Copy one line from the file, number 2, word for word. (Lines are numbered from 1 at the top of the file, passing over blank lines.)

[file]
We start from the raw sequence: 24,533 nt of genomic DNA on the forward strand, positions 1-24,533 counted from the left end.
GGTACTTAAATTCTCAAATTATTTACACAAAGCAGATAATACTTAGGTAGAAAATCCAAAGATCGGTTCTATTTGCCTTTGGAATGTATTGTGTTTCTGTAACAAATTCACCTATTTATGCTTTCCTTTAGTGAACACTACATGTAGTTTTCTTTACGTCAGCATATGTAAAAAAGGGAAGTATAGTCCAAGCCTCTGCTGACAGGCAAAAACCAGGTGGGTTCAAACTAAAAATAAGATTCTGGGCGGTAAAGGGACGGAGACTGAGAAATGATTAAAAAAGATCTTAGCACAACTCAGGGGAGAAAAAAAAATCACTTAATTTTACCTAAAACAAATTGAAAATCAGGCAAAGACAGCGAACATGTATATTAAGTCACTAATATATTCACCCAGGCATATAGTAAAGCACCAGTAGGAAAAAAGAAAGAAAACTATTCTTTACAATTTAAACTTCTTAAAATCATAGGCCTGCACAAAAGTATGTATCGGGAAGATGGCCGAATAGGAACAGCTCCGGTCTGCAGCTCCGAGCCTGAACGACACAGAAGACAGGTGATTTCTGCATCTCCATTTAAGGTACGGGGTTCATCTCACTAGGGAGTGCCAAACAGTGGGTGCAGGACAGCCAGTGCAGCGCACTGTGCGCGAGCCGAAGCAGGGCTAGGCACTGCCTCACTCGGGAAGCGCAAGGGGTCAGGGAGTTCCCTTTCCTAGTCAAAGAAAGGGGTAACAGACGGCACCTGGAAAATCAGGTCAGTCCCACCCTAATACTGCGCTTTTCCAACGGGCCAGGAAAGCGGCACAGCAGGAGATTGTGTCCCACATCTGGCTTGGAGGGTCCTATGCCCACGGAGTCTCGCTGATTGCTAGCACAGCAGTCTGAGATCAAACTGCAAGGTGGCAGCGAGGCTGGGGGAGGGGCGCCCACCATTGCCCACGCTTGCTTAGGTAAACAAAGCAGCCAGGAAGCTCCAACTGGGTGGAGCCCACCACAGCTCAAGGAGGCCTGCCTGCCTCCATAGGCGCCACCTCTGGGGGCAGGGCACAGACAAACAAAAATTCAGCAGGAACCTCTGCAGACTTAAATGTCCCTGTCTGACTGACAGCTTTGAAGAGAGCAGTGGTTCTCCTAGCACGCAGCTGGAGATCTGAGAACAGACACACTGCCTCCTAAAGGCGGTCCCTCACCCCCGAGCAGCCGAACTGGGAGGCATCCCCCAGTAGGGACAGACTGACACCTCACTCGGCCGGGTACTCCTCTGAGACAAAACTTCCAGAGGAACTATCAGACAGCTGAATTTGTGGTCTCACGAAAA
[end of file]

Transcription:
GGTACTTAAATTCTCAAATTATTTACACAAAGCAGATAATACTTAGGTAGAAAATCCAAAGATCGGTTCTATTTGCCTTTGGAATGTATTGTGTTTCTGTAACAAATTCACCTATTTATGCTTTCCTTTAGTGAACACTACATGTAGTTTTCTTTACGTCAGCATATGTAAAAAAGGGAAGTATAGTCCAAGCCTCTGCTGACAGGCAAAAACCAGGTGGGTTCAAACTAAAAATAAGATTCTGGGCGGTAAAGGGACGGAGACTGAGAAATGATTAAAAAAGATCTTAGCACAACTCAGGGGAGAAAAAAAAATCACTTAATTTTACCTAAAACAAATTGAAAATCAGGCAAAGACAGCGAACATGTATATTAAGTCACTAATATATTCACCCAGGCATATAGTAAAGCACCAGTAGGAAAAAAGAAAGAAAACTATTCTTTACAATTTAAACTTCTTAAAATCATAGGCCTGCACAAAAGTATGTATCGGGAAGATGGCCGAATAGGAACAGCTCCGGTCTGCAGCTCCGAGCCTGAACGACACAGAAGACAGGTGATTTCTGCATCTCCATTTAAGGTACGGGGTTCATCTCACTAGGGAGTGCCAAACAGTGGGTGCAGGACAGCCAGTGCAGCGCACTGTGCGCGAGCCGAAGCAGGGCTAGGCACTGCCTCACTCGGGAAGCGCAAGGGGTCAGGGAGTTCCCTTTCCTAGTCAAAGAAAGGGGTAACAGACGGCACCTGGAAAATCAGGTCAGTCCCACCCTAATACTGCGCTTTTCCAACGGGCCAGGAAAGCGGCACAGCAGGAGATTGTGTCCCACATCTGGCTTGGAGGGTCCTATGCCCACGGAGTCTCGCTGATTGCTAGCACAGCAGTCTGAGATCAAACTGCAAGGTGGCAGCGAGGCTGGGGGAGGGGCGCCCACCATTGCCCACGCTTGCTTAGGTAAACAAAGCAGCCAGGAAGCTCCAACTGGGTGGAGCCCACCACAGCTCAAGGAGGCCTGCCTGCCTCCATAGGCGCCACCTCTGGGGGCAGGGCACAGACAAACAAAAATTCAGCAGGAACCTCTGCAGACTTAAATGTCCCTGTCTGACTGACAGCTTTGAAGAGAGCAGTGGTTCTCCTAGCACGCAGCTGGAGATCTGAGAACAGACACACTGCCTCCTAAAGGCGGTCCCTCACCCCCGAGCAGCCGAACTGGGAGGCATCCCCCAGTAGGGACAGACTGACACCTCACTCGGCCGGGTACTCCTCTGAGACAAAACTTCCAGAGGAACTATCAGACAGCTGAATTTGTGGTCTCACGAAAA